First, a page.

Hand­some Hun­stan­ton Pier, com­plete with its own zoo and minia­ture steam rail­way, once stretched more than 800 feet out into the sea. The name still ex­ists as a seafront fam­ily en­ter­tain­ment cen­tre, but the pier it­self has gone, de­stroyed by storm and fire.

The Vic­to­rian marvel opened on Easter Sun­day 1870 and by 1882 hol­i­day­mak­ers could take a pad­dle steamer across the Wash from the end of Hun­stan­ton Pier to the new Skeg­ness Pier.

A pavil­ion was added in the 1890s and the pier was con­sid­ered by many to be the finest in East Anglia. The last of the Eal­ing come­dies, Bar­na­cle

Bill, was filmed here in 1957, star­ring Alec Guin­ness. But 21 years af­ter its big-screen role most of the pier was de­stroyed in a storm. Then in 2002 a fire ripped through the re­main­ing shore­ward sec­tions.

For now Hun­stan­ton has a pier in name only, but there are many who would love to be able to tread the boards out to sea once again.


A lot of places claim to be the Venice of the north, al­though you rarely hear the peo­ple of La Serenis­sima de­scrib­ing their breath­tak­ingly beau­ti­ful city as the Birm­ing­ham of the east.

How­ever, Great Yar­mouth has its own Vene­tian-style canals – which were not only the height of mid-cen­tury hol­i­day so­phis­ti­ca­tion, but are also be­ing re­stored and re­opened.

From the late 1920s peo­ple would glide along ser­pen­tine canals through the pretty gar­dens of the seafront Or­na­men­tal Gar­den, Vene­tian Wa­ter­ways and Boat­ing Lake.

The at­trac­tion, dug and land­scaped as part of a post First World War job cre­ation scheme, in­cluded twist­ing chan­nels, a lake, bridges, thatched shel­ters and rock­eries.

At first the wa­ter­ways were filled with sea wa­ter, but in the win­ter of 1929 they were re­filled with fresh wa­ter, to al­low the canals to freeze over. Plea­sure seek­ers en­joyed row­ing boats and ped­aloes each sum­mer and ice skat­ing in the win­ter.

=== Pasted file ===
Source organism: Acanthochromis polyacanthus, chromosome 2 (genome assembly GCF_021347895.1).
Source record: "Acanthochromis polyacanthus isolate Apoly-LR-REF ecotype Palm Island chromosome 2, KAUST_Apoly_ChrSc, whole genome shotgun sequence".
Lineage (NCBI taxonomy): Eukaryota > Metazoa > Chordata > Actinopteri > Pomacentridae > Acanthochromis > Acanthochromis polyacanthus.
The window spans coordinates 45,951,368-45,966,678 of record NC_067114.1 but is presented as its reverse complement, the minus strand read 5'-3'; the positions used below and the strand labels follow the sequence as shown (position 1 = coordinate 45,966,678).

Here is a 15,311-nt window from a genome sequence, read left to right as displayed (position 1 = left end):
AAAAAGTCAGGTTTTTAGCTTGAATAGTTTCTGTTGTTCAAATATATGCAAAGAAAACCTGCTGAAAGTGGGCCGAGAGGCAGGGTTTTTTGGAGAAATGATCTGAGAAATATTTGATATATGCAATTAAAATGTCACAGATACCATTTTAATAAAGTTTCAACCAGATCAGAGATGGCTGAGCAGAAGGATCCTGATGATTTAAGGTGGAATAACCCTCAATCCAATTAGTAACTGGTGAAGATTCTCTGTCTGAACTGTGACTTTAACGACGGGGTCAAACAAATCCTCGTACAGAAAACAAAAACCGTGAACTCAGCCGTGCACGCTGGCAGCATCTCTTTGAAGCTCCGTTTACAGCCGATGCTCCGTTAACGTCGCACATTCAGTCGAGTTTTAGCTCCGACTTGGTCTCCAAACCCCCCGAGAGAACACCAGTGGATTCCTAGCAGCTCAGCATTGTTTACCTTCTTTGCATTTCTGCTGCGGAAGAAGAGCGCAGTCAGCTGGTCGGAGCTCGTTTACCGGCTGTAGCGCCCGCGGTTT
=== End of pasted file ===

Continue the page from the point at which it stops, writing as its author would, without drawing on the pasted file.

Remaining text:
By the 1930s there were il­lu­mi­na­tions at night and a model of HMS Nel­son float­ing in the cen­tral pool. A mock vol­cano erupted from the wa­ter in 1950 and later that decade the boats were trans­formed into gondalas with carved wooden an­i­mal heads.

Now Great Yar­mouth Bor­ough Coun­cil, which owns the Wa­ter­ways, is work­ing with Great Yar­mouth Preser­va­tion Trust and the lo­cal com­mu­nity to re­store the canals, funded by a grant of more than £1.7 mil­lion from the Her­itage Lot­tery Fund and the Big Lot­tery. Prepara­tory work is un­der­way, next spring the main engi­neer­ing and land­scap­ing will be­gin and the restora­tion should be com­plete by the sum­mer of 2019 with work phased so that the park re­mains open. See you at the Venice of East Anglia!Š

Top Right: Steam trac­tion en­gines at The By­gone Vil­lage, Fleg­g­burgh in 1988

Bot­tom right: Fleg­g­burgh By­gone Vil­lage

Top cen­tre: By­gone Vil­lage, Fleg­g­burgh

Cock­ley Cley Iceni Vil­lage early 1990s

Origins in the Fo­rum

Above: Yar­mouth Wa­ter­ways in the 1950sLeft: Hun­stan­ton Pier, be­fore 1938